The Phillies didn’t create much suspense when they fell out of playoff contention in September.

Now, however, they’re baseball’s biggest mystery.

The season ended Sunday with the Phillies finishing 81-81, in fourth place in the NL East and 16 games back of the division-winning Atlanta Braves.

The widespread speculation was that the Phillies would fire manager Gabe Kapler at the beginning of this week.

At the very least, it was expected the club would quickly make a statement on his future.

The Pittsburgh Pirates and the Chicago Cubs fired their managers Sunday. The Los Angeles Angels fired theirs Monday, and the New York Mets fired theirs Thursday. Meanwhile, The Phillies haven’t said a word.

The question begs to be asked: What is Philadelphia doing?

Only Phillies managing partner John Middleton knows for sure.

And while no one knows who will stay or who will go when it comes to the Phillies, one thing is for certain. The indecision and silence this week is not reflecting well on the organization or inspiring the confidence of fans, who will soon be solicited for 2020 season tickets.

The silence is even more confounding because it’s not like the Phillies already didn’t face an offseason with numerous issues.

They must rebuild their starting rotation. They must sign catcher J.T Realmuto to a longterm contract. They must find a fix for Rhys Hoskins’ offensive woes.

If they fire Kapler, they must find a replacement.

Time is of the essence. When will the Phillies clarify their future?

Usually, MLB doesn’t like personnel moves to be announced during the postseason. There could be off days at the end of next week if the four division series wrap up quickly.

Meanwhile, Phillies fans were left wondering Thursday: What does the club’s silence mean?

Two answers seem most likely.

The first is a change is coming. It would be unacceptable now for the club to announce the team’s management was returning intact with the exception of just a couple of coaching staff changes. That move could have been announced Monday.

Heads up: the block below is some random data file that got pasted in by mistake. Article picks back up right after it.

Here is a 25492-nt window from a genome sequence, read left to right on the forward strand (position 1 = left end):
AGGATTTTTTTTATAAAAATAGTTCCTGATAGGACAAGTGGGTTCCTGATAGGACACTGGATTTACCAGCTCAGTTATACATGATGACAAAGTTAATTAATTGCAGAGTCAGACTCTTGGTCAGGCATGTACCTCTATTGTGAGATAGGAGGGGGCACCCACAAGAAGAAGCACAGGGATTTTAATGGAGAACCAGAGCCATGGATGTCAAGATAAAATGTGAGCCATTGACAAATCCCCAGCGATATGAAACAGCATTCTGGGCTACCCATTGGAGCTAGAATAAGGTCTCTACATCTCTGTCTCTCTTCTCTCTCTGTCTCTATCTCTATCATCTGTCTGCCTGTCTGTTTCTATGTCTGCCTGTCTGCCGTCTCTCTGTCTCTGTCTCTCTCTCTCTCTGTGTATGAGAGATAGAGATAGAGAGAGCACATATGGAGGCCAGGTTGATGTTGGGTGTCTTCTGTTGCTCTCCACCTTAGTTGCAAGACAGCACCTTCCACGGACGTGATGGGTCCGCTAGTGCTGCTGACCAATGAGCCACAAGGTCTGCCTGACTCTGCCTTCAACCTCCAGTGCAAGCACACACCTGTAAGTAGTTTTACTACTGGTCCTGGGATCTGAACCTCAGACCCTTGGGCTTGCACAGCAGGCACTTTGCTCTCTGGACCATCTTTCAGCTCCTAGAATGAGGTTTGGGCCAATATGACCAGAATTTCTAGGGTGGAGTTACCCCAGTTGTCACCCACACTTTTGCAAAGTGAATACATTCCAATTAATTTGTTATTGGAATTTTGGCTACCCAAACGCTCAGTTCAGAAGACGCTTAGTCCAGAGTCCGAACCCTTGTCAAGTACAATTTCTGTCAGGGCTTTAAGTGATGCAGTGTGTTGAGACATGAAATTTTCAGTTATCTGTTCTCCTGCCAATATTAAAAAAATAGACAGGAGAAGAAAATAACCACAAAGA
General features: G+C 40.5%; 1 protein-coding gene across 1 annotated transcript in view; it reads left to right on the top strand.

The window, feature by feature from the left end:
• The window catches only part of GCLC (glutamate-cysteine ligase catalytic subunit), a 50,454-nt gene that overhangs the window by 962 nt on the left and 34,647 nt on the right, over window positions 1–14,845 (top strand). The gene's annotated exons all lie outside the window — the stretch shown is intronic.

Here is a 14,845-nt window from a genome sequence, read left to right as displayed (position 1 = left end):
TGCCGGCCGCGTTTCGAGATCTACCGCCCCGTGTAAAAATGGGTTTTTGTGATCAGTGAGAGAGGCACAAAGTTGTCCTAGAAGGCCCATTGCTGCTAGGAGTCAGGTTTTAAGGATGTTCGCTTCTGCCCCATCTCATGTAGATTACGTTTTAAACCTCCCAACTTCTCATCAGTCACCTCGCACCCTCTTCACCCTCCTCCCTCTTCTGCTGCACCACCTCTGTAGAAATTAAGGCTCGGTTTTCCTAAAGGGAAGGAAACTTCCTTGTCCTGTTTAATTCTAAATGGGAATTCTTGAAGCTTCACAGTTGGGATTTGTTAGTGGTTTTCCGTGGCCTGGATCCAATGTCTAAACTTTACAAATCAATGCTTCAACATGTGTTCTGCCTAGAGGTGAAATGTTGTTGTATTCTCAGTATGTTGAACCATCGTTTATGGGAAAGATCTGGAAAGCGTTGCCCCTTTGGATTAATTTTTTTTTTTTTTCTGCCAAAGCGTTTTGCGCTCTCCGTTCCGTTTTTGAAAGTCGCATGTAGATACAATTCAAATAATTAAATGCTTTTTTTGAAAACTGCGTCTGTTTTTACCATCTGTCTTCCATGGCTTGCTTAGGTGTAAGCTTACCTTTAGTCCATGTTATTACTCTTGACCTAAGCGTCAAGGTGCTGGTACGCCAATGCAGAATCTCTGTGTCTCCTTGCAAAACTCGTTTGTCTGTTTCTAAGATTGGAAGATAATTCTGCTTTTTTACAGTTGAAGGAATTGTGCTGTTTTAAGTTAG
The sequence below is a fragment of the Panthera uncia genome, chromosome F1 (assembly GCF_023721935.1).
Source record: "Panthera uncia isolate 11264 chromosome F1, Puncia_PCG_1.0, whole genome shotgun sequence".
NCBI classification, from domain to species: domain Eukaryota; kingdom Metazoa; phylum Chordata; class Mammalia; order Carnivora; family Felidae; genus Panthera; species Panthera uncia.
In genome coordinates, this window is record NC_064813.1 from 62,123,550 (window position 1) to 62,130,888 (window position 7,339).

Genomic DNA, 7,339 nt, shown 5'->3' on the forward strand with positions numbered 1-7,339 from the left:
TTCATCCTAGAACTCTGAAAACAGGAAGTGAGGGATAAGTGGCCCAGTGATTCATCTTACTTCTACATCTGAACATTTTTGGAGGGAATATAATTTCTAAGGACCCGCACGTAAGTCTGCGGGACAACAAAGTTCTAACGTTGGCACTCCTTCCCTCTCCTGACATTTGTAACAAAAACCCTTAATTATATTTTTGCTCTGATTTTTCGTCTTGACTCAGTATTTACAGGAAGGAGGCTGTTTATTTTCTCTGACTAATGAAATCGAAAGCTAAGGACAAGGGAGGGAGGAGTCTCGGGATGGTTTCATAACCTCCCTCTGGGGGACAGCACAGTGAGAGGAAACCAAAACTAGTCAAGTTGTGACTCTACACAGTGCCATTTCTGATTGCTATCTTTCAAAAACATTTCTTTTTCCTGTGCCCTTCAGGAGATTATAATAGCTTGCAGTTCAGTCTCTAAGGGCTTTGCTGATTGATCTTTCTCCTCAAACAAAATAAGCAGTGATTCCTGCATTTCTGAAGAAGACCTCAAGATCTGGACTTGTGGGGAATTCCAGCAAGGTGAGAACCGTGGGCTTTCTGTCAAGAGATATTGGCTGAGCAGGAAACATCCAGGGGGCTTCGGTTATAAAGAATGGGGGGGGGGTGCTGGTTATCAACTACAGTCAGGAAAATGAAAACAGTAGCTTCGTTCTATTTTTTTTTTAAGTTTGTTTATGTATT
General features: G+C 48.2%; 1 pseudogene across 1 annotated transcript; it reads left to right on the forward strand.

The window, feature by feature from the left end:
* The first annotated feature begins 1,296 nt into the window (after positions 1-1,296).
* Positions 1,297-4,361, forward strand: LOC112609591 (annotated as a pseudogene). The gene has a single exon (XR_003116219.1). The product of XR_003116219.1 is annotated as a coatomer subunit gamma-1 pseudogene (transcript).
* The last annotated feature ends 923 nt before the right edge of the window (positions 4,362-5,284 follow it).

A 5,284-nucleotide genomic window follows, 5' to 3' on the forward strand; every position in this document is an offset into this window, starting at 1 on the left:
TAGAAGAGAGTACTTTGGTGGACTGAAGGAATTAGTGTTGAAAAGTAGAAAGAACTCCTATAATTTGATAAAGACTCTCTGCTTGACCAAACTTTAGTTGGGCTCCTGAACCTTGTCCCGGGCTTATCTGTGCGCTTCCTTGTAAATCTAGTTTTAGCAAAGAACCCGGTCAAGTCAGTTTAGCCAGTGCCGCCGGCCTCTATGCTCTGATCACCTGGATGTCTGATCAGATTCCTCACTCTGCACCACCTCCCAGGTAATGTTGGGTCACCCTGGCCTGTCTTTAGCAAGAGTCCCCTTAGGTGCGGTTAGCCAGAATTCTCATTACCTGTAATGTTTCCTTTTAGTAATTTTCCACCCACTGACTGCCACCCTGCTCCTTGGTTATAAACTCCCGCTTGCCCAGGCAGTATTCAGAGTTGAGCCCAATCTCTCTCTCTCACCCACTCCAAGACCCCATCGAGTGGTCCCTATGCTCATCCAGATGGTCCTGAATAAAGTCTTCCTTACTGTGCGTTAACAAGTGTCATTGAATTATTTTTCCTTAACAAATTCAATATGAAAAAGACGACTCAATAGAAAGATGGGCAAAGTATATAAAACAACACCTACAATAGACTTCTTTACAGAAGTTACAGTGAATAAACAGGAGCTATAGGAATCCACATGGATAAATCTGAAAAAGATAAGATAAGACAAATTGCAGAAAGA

The second is those changes could go beyond Kapler. The longer this silence lasts, the more one has to wonder if team president Andy MacPhail and general manager Matt Klentak might also be gone.

There is a case to be made that it’s time to turn the page.

The Phillies’ rebuild began in 2015. Philadelphia was trying to follow in the foot steps of the World Series-winning 2015 Kansas City Royals, 2016 Chicago Cubs and 2017 Houston Astros.

But those three clubs all produced a core of talented players that made the losing of the rebuild worth it.

The 2016 Cubs featured Kris Bryant, Javier Baez and Kyle Schwarber. The 2017 Astros relied on George Springer, Jose Altuve and Carlos Correa. Four years into the Phillies’ process, the club has been unable to produce that type of homegrown, impact talent.

Philadelphia does have outfielder Bryce Harper, but he is supposed to do what pitcher Justin Verlander has done for the Astros — come in and put a young core over the top.

The Phillies ended the season with less talent than the Braves, Washington Nationals and Mets. Most baseball experts say the Miami Marlins, the last-place team in the NL East, has a better farm system.

There’s no reason to currently believe 2020 will be any better than 2019.

Something needs to be done and soon. Phillies, we’re waiting to hear from you.

Michael McGarry’s Must Win column appears Fridays in The Press.

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